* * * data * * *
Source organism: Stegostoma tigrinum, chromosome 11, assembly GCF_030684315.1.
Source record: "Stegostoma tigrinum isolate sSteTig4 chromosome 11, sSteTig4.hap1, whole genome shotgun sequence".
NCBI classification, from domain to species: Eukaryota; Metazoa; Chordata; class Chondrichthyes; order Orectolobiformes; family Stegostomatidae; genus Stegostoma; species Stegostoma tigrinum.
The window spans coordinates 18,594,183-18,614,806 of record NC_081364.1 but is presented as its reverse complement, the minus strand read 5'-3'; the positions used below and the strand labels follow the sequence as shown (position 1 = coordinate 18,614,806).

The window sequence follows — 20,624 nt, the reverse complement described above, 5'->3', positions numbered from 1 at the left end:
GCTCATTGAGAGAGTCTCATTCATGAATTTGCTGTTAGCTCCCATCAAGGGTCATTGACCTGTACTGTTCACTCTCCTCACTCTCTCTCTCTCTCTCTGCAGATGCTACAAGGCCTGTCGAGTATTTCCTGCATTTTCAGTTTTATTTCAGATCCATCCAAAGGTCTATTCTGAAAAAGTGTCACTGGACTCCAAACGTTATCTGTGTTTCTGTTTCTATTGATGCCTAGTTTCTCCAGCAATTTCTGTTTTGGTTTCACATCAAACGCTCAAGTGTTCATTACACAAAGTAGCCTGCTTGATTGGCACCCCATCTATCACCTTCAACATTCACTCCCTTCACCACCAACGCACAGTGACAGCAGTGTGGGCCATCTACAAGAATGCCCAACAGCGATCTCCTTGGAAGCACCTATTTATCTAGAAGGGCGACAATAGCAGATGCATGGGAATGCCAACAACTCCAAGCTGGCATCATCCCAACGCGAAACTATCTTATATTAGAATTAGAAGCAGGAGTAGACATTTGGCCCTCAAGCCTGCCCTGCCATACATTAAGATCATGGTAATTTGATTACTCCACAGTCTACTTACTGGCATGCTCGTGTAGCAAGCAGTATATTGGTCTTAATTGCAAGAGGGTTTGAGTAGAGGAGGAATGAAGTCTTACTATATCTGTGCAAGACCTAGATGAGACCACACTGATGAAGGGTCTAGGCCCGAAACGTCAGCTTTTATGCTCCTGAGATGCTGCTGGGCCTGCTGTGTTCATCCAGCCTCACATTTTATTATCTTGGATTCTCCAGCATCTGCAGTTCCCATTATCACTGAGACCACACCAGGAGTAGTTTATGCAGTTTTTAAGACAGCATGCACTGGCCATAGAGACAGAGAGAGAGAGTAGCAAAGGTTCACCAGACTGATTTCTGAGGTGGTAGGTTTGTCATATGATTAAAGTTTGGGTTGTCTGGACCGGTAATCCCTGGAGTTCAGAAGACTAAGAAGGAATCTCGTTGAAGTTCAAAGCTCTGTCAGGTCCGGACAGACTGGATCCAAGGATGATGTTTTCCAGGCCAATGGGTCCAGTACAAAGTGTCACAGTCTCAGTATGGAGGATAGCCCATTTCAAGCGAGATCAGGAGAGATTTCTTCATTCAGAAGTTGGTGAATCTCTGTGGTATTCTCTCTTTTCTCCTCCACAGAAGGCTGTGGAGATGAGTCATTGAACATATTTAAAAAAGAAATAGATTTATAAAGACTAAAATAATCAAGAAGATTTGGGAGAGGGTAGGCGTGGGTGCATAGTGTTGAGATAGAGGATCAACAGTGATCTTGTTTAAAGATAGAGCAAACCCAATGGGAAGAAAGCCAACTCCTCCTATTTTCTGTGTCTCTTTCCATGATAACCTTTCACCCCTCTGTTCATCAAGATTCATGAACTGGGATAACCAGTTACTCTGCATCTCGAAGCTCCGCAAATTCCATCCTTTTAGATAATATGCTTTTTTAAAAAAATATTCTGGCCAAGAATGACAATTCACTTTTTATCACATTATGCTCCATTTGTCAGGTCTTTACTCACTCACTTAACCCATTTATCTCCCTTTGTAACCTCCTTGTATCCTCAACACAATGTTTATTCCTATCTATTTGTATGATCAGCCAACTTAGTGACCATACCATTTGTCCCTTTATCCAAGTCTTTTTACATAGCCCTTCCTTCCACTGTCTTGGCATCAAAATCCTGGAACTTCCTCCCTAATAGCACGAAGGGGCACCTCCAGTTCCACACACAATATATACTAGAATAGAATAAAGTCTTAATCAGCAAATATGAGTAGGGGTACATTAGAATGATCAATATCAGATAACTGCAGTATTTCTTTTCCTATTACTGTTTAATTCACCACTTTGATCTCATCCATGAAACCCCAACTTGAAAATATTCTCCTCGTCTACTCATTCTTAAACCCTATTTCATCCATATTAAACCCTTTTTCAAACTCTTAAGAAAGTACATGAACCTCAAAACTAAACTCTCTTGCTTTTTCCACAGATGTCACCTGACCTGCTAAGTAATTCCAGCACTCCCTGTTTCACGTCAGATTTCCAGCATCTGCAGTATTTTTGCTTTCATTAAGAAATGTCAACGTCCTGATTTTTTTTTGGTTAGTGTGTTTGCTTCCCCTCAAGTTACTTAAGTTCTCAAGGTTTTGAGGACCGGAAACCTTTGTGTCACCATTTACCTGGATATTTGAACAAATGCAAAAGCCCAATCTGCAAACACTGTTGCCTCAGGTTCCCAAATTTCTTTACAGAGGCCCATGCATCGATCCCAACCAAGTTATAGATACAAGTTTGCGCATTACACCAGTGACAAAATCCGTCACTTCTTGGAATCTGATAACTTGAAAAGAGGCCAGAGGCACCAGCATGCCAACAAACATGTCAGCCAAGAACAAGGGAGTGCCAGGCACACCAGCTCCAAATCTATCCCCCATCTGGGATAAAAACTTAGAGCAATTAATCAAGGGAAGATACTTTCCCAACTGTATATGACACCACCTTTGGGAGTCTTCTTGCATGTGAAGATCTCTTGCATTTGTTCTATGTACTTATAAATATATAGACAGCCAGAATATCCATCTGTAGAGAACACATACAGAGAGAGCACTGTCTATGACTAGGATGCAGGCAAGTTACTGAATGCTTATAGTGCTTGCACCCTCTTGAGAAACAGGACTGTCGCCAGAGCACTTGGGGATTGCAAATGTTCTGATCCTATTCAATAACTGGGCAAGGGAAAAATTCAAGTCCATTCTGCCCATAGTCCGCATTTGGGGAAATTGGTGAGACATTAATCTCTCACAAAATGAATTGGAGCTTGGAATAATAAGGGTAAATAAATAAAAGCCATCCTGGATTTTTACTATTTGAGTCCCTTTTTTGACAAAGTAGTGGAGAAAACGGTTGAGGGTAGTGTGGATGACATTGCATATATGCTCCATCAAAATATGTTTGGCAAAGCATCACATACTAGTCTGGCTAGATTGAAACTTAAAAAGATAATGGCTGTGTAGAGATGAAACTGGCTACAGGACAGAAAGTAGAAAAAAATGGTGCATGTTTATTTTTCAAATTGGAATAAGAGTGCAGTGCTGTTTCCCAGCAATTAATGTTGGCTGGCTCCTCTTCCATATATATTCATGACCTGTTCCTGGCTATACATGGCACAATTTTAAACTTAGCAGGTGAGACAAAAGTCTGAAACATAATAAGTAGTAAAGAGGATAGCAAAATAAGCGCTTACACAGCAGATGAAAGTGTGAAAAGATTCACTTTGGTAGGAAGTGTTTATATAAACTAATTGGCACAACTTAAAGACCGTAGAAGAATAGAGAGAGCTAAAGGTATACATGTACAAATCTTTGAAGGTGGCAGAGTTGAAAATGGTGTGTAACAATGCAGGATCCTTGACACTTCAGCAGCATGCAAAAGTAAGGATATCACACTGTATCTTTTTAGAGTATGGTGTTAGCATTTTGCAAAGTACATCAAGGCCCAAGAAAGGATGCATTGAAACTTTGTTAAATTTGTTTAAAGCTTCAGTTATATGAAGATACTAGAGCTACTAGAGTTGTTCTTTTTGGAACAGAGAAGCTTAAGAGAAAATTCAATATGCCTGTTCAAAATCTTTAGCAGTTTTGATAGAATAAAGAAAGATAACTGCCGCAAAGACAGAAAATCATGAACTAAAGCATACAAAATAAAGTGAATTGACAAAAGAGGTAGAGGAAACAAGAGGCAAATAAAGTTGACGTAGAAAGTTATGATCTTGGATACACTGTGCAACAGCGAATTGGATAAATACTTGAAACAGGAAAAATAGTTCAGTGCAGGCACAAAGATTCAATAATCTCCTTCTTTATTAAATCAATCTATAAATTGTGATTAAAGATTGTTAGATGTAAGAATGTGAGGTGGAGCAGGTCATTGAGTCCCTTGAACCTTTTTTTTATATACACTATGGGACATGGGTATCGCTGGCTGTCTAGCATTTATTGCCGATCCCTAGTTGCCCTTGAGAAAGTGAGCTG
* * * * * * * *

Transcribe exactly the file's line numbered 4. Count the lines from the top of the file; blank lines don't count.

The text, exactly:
The window spans coordinates 18,594,183-18,614,806 of record NC_081364.1 but is presented as its reverse complement, the minus strand read 5'-3'; the positions used below and the strand labels follow the sequence as shown (position 1 = coordinate 18,614,806).